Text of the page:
Mars Hill is renowned for its Male Headship policies – obtained, it has been claimed, from a particular exegesis of Scripture that prevents women from tasks of Church leadership. This is not unknown to be a driving force for misogyny, homophobia and a confrontational ethos of Christian proselytization that can be problematic in a multicultural community – such as now exists in most civilised countries of the world.

Father Ron Smith, Christchurch, New Zealand 

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“Suffer the little children to come unto me” – Jesus

I nominate these guys

Posted: 25 Aug 2014 01:07 AM PDT

baptismal candidates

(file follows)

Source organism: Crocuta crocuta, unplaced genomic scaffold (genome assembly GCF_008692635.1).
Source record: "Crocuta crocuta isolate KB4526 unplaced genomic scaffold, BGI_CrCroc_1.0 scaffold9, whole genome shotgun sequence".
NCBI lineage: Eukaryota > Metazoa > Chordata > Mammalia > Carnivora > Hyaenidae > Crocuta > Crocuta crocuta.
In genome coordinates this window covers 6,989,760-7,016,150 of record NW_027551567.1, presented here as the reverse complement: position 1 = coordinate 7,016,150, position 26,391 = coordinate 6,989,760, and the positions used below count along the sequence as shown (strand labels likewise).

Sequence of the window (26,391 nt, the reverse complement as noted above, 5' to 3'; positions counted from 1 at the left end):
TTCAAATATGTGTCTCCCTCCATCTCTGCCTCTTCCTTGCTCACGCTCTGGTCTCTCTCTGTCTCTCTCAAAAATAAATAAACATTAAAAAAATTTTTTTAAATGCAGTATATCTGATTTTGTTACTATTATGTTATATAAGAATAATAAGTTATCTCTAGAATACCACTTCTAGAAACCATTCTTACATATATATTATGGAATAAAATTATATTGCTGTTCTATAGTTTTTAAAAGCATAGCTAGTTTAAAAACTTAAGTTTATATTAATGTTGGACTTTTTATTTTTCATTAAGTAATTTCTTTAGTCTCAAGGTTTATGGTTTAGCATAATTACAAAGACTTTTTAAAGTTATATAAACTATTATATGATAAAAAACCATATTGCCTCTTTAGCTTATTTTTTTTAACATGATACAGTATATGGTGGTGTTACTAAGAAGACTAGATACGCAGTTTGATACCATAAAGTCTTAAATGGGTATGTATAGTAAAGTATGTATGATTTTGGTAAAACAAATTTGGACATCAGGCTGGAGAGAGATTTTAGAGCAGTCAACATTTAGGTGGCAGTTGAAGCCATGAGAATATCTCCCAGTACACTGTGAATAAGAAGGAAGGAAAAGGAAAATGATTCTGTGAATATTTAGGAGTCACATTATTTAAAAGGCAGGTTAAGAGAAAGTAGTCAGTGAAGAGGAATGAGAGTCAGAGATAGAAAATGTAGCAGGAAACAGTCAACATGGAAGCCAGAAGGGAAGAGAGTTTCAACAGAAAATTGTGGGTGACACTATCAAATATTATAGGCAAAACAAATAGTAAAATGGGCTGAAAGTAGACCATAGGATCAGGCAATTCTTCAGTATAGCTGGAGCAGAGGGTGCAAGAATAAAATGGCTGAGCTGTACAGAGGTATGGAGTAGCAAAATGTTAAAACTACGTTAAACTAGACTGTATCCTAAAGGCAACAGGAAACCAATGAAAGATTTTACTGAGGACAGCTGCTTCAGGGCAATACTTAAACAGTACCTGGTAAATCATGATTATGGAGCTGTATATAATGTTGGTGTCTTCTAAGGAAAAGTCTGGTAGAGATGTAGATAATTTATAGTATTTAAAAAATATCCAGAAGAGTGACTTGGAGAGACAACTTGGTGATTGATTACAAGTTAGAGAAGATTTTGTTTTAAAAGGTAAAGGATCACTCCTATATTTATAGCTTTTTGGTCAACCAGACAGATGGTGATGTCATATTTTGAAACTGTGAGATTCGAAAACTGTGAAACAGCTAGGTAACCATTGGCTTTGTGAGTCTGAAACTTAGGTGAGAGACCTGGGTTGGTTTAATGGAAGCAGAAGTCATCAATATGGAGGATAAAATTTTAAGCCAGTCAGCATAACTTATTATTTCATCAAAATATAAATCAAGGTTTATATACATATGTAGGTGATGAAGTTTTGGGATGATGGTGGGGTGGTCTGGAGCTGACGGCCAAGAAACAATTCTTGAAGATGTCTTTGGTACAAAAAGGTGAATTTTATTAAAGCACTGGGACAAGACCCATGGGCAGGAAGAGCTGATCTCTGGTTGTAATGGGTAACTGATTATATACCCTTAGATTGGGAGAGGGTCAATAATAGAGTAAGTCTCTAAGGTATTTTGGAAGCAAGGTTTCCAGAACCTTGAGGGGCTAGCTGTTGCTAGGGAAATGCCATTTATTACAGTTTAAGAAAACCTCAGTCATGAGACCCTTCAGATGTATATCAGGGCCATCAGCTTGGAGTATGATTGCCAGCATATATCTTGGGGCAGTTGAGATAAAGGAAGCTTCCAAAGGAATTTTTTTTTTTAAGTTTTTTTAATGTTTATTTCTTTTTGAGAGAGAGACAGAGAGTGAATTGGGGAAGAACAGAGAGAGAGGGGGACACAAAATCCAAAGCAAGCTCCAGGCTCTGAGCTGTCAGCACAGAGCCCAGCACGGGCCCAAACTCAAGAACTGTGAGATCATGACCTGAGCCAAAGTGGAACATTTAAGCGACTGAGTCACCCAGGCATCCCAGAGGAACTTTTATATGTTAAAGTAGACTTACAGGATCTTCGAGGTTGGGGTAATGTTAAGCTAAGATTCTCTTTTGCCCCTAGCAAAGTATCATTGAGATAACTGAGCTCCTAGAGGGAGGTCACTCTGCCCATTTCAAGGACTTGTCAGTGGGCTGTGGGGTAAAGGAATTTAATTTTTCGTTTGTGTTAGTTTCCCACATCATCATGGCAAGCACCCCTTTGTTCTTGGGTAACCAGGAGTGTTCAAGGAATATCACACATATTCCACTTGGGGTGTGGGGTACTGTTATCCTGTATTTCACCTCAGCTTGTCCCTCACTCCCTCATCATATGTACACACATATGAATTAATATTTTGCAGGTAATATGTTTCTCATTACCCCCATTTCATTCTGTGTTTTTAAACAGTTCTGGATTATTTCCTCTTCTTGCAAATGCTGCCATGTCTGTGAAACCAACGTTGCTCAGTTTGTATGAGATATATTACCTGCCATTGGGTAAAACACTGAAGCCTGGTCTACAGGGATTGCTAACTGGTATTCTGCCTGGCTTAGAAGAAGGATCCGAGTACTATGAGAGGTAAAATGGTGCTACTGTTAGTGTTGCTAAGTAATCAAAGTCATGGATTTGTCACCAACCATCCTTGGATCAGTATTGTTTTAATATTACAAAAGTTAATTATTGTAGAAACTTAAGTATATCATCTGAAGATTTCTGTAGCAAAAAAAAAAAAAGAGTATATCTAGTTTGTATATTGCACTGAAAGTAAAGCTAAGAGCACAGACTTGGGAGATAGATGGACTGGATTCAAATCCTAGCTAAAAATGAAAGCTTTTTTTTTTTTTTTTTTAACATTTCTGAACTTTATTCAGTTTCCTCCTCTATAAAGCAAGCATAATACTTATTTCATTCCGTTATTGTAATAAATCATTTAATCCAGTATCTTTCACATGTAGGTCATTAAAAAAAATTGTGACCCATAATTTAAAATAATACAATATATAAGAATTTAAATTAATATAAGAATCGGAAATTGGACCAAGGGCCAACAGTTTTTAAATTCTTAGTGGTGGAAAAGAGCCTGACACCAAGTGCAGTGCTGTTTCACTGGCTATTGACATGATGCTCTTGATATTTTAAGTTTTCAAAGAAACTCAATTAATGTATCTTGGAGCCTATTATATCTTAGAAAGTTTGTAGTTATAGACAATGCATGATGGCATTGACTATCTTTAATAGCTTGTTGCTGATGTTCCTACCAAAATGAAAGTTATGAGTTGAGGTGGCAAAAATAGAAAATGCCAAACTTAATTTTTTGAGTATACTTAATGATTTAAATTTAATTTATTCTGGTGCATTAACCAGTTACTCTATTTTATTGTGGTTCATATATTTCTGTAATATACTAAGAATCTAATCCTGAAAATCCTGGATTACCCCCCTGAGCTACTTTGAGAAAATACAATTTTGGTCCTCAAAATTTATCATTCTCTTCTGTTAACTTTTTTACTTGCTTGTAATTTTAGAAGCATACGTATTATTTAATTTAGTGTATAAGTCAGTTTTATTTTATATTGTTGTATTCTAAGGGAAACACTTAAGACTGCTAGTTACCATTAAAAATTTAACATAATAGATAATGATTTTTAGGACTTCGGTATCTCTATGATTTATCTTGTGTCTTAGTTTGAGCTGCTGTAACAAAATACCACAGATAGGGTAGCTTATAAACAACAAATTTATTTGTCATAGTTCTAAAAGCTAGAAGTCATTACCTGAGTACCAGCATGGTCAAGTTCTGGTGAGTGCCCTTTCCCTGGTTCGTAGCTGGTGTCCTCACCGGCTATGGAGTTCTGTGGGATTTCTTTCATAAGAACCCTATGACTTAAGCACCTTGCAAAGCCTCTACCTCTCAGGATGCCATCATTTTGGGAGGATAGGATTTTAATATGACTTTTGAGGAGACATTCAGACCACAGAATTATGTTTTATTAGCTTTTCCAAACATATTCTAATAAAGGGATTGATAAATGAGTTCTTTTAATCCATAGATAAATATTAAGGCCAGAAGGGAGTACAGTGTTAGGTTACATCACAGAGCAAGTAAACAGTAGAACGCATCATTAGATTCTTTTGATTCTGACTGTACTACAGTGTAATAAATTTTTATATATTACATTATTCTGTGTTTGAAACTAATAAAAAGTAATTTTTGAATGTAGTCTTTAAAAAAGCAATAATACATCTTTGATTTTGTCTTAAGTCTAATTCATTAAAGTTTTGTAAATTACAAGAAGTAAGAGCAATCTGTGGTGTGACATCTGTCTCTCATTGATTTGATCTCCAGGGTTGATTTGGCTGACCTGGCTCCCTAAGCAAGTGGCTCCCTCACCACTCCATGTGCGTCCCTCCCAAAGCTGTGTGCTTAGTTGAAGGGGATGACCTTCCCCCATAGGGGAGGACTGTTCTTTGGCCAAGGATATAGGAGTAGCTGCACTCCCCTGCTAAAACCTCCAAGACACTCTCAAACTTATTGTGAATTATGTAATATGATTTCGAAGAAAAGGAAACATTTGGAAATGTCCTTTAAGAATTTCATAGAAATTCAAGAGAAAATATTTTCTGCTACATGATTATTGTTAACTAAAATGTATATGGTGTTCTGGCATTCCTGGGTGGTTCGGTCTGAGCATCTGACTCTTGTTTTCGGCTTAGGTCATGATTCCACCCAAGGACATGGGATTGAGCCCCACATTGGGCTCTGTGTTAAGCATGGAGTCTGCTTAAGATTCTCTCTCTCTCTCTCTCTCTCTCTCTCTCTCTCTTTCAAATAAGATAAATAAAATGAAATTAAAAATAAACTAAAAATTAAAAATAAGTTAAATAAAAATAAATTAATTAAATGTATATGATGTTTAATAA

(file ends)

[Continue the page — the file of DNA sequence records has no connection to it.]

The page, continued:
Can you change the world by pouring water over someone?

Well, we had a go yesterday in St Mary’s with two lovely baptisms in a great service yesterday morning.

In the course of the service, we were reminded of Moses being scooped from the water of the River Nile and going on to set a whole people free from slavery. Then we heard a bit of St Paul which reminded us that transformation of the heart was connected with accepting that we all have gifts that differ. (What a fabulous reading for a baptism). Then we had a reading from the gospels which told us that in trying to work out who Jesus was, Peter the apostle actually found himself named and commissioned for service.

What will these children do in their lives?

There is so much trouble in the world at the moment that it is important to be reminded of the hope and the joy that isn’t just part of what happens when new life comes into a family with the birth of a child but also the new life  and hope which is intrinsic to our faith.